Matrix | What is Matrix?

Matrix | What is Matrix?

Matrix | What is Matrix? 

A matrix is a rectangular array of numbers arranged in horizontal and vertical lines and enclosed between round or square brackets. Horizontal lines are called rows and vertical lines are called columns of a matrix.

Some examples of matrix are given below:

examples of matrices

Each member or number in the array is called an element or an entry of the matrix. An element appearing in the ith row and jth column of a marix is called its (i, j)th element or the (i, j)th entry.

 

Order of a Matrix

The order or the size of the matrix is given by the number of rows followed by the number of columns. If a matrix contains m rows and n columns, then it is of order m × n, read as m by n.

Examples of Order of Matrices


Matrix Notation

The matrices are usually denoted by capital letters such as A, B, C, ………etc. The elements are denoted by the corresponding small letters along with two suffixes. The first suffix indicates the number of row and latter one indicates the number of column in which the element appears.

aij is the element of a matrix A in the ith row and jth column.

a23 is the element of a matrix A in the 2nd row and 3rd column.

Thus a matrix of order m × n may be written as

A = (aij)m × n

If A is a 3 × 3 matrix, then it may be written as

Notation of a 3 × 3 matrix A


Types of Matrices

1.    Row Matrix:

A matrix having only one row is called a row matrix. For example, (1    2    4) is a row matrix of order 1 × 3. Similarly (1    5), (3    -1    7    9) are row matrices of order 1 × 2 and 1 × 4 respectively.

2.    Column Matrix:

A matrix having only one column is called a column matrix. For example, the matrices (■(2@1)), (■(3@2@6)) and (█(2@9@3@7)) are column matrices of order 2 × 1, 3 × 1 and 4 × 1 respectively.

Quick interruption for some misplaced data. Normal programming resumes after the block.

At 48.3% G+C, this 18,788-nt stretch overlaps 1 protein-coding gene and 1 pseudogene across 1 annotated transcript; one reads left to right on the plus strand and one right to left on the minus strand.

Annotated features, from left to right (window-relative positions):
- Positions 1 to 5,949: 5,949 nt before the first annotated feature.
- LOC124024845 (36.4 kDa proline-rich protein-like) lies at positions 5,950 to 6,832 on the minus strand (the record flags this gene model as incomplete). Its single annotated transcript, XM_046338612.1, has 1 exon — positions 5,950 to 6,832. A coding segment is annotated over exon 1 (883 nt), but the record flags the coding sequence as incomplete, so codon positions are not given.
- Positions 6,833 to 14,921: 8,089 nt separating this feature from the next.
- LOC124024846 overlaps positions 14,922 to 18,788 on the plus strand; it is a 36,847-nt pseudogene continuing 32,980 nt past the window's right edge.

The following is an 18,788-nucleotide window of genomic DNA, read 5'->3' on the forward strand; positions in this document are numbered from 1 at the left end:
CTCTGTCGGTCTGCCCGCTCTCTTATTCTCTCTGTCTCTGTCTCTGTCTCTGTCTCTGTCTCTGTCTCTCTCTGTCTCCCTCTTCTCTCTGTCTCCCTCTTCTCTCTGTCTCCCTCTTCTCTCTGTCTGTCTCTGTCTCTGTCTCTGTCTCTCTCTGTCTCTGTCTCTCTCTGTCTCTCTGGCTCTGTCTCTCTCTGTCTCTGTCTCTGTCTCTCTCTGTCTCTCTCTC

3.    Square Matrix:

A matrix having same number of rows and columns is called a square matrix. For example, (■(1&2@3&4)) and (■(1&0&2@3&1&4@2&0&5)) are square matrices of order 2 × 2 and 3 × 3 respectively. A square matrix having order n × n is called a square matrix of order n. Thus the matrices given above are of order 2 and 3 respectively.

4.    Rectangular Matrix:

A matrix in which the number of rows is not equal to the number of columns is called a rectangular matrix. For example, the matrices (■(1&2&3@4&0&5)) and (■(1&7@2&0@4&9)) are rectangular matrices of order 2 × 3 and 3 × 2 respectively.

5.    Zero Matrix or Null Matrix:

If each element of a matrix is zero, then the matrix is called zero matrix or null metrix. For example, the matrices (■(0&0@0&0)), (■(0&0&0@0&0&0)) and (■(0&0&0@0&0&0@0&0&0)) are zero matrices of order 2 × 2, 2 × 3 and 3 × 3 respectively. Zero matrix is denoted by letter O.

6.    Diagonal Matrix:

In a square matrix, the diagonal from the left top to the right bottom is called principal or leading diagonal, and all the elements in it are called diagonal elements. A square matrix having all non-diagonal elements zero is called a diagonal matrix. For example, the matrices (■(1&0@0&2)) and (■(1&0&0@0&2&0@0&0&3)) are diagonal matrices of order 2 and 3 respectively.